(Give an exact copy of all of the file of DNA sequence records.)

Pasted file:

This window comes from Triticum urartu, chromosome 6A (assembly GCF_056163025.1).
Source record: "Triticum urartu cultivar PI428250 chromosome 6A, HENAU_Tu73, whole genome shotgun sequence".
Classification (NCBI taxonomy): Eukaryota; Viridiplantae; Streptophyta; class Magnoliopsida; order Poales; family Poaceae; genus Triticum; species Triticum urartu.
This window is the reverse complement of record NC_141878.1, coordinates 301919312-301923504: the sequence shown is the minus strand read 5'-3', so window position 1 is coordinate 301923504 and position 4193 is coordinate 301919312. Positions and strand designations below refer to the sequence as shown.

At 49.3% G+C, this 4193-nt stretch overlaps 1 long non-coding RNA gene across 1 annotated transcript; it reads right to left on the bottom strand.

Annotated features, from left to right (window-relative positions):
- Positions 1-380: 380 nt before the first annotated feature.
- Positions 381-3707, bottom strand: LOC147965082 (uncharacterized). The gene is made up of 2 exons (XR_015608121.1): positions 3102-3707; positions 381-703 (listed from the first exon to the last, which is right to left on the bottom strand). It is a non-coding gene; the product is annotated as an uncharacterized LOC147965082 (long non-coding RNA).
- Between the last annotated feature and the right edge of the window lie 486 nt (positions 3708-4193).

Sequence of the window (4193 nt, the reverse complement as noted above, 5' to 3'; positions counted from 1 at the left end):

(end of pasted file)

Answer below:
This window comes from Triticum urartu, chromosome 6A (assembly GCF_056163025.1).
Source record: "Triticum urartu cultivar PI428250 chromosome 6A, HENAU_Tu73, whole genome shotgun sequence".
Classification (NCBI taxonomy): Eukaryota; Viridiplantae; Streptophyta; class Magnoliopsida; order Poales; family Poaceae; genus Triticum; species Triticum urartu.
This window is the reverse complement of record NC_141878.1, coordinates 301919312-301923504: the sequence shown is the minus strand read 5'-3', so window position 1 is coordinate 301923504 and position 4193 is coordinate 301919312. Positions and strand designations below refer to the sequence as shown.

At 49.3% G+C, this 4193-nt stretch overlaps 1 long non-coding RNA gene across 1 annotated transcript; it reads right to left on the bottom strand.

Annotated features, from left to right (window-relative positions):
- Positions 1-380: 380 nt before the first annotated feature.
- Positions 381-3707, bottom strand: LOC147965082 (uncharacterized). The gene is made up of 2 exons (XR_015608121.1): positions 3102-3707; positions 381-703 (listed from the first exon to the last, which is right to left on the bottom strand). It is a non-coding gene; the product is annotated as an uncharacterized LOC147965082 (long non-coding RNA).
- Between the last annotated feature and the right edge of the window lie 486 nt (positions 3708-4193).

Sequence of the window (4193 nt, the reverse complement as noted above, 5' to 3'; positions counted from 1 at the left end):